Although there are similarities between the Opportunity Zone Program and the New Markets Tax Credit program, a crucial difference will be in underwriting the potential financial success of the low-income community businesses in which an Opportunity Fund invests.
Step 1: An investor with a recently realized capital gains elects to invest this gain into the Qualified Opportunity Fund (QOF), taking stock or a partnership interest in return. By so doing, the investor gets to defer capital gain income.
A qualified client is an investor that is exempt from the provision of the Investment Advisers Act of 1940. This act prohibits private investment funds from charging performance-based fees. A "qualified client" meets at least one of the following parameters:
Dividends come in two different types for tax purposes — ordinary and qualified. Qualified dividends are taxed at a lower rate than ordinary dividends. Ordinary dividends are taxed at the higher regular state and federal income tax rates. Qualified dividends are taxed at 0%, 15%, or 20%, depending on your tax bracket. This difference between qualified and ordinary dividends can mean big savings at tax time. Qualified dividends must meet special requirements set by the IRS.
A Qualified Intermediary, also known as a 1031 exchange accommodator, is an independent person, company, or entity that enters into a written agreement with the exchanger to facilitate the transfer of proceeds. The transfer moves the proceeds from the buyer of the relinquished property to the exchanger, and from the exchanger to the seller of the replacement property to effect a tax deferred exchange under IRC Section 1031.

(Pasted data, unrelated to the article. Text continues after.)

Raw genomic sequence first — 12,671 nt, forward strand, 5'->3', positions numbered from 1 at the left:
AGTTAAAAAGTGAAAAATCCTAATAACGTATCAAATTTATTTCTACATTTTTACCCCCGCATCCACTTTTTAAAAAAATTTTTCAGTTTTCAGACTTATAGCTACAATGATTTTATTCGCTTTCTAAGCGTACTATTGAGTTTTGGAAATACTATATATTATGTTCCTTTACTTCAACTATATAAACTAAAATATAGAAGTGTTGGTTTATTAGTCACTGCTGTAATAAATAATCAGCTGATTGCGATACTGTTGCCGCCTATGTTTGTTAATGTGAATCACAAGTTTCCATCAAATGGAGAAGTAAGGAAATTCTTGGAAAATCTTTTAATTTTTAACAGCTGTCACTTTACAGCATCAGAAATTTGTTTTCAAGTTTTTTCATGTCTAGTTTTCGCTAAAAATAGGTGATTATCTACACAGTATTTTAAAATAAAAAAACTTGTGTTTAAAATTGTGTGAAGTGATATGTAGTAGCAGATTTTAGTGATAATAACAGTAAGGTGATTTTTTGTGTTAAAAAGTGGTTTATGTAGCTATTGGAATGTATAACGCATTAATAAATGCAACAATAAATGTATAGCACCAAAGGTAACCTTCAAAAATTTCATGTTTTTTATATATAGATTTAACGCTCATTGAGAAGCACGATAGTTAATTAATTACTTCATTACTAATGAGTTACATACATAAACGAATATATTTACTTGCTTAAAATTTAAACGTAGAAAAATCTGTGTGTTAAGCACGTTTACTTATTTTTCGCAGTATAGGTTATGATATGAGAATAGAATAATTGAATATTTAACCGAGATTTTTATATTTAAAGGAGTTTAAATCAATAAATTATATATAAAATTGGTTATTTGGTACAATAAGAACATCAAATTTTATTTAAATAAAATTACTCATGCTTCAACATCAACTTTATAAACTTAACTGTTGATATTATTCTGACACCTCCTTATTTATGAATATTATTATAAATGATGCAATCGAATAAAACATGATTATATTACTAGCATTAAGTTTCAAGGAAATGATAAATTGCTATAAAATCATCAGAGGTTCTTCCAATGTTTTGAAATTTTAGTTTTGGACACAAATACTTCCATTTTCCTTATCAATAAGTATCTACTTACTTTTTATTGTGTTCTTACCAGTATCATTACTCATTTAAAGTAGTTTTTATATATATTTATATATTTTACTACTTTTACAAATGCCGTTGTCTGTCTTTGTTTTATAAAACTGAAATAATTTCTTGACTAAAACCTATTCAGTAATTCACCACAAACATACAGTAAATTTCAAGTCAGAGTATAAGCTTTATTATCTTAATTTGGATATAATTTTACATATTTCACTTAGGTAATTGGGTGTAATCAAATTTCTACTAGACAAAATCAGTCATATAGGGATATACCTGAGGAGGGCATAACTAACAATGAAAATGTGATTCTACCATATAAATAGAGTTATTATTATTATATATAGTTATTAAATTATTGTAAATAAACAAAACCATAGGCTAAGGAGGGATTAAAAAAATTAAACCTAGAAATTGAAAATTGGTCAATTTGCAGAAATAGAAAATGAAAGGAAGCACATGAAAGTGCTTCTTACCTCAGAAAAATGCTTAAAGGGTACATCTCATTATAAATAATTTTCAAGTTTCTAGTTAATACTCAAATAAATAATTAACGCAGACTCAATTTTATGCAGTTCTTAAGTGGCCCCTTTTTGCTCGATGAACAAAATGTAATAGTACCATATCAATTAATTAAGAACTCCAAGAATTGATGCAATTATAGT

To become a Qualified Opportunity Fund, an eligible taxpayer self-certifies. As of now, no approval or action by the IRS is required.
A trade or business (i) in which substantially all of the tangible property owned or leased by the entity is Opportunity Zone Business Property, and (ii) which (a) derives at least 50% of its gross income from the active conduct of a trade or business, (b) uses a substantial portion of any intangible property in such trade or business, and (c) has less than 5% of its assets invested in non-qualified financial property. Notwithstanding the preceding, a trade or business will not qualify as an Opportunity Zone Business if it is engaged in owning or operating any private or commercial golf course, country club, massage parlor, hot tub facility, suntan facility, racetrack or other facility used for gambling, or any store the principal business of which is the sale of alcoholic beverages for consumption off premises.
Tangible property used in a trade or business of a Qualified Opportunity Fund if such property (i) was acquired by purchase after December 31, 2017, (ii) the original use of such property in the Qualified Opportunity Zone commences with the Qualified Opportunity Fund or the Qualified Opportunity Fund substantially improves the property, and (iii) substantially all of the use of such property was in a Qualified Opportunity Zone during substantially all of the Qualified Opportunity Fund holding period for the property.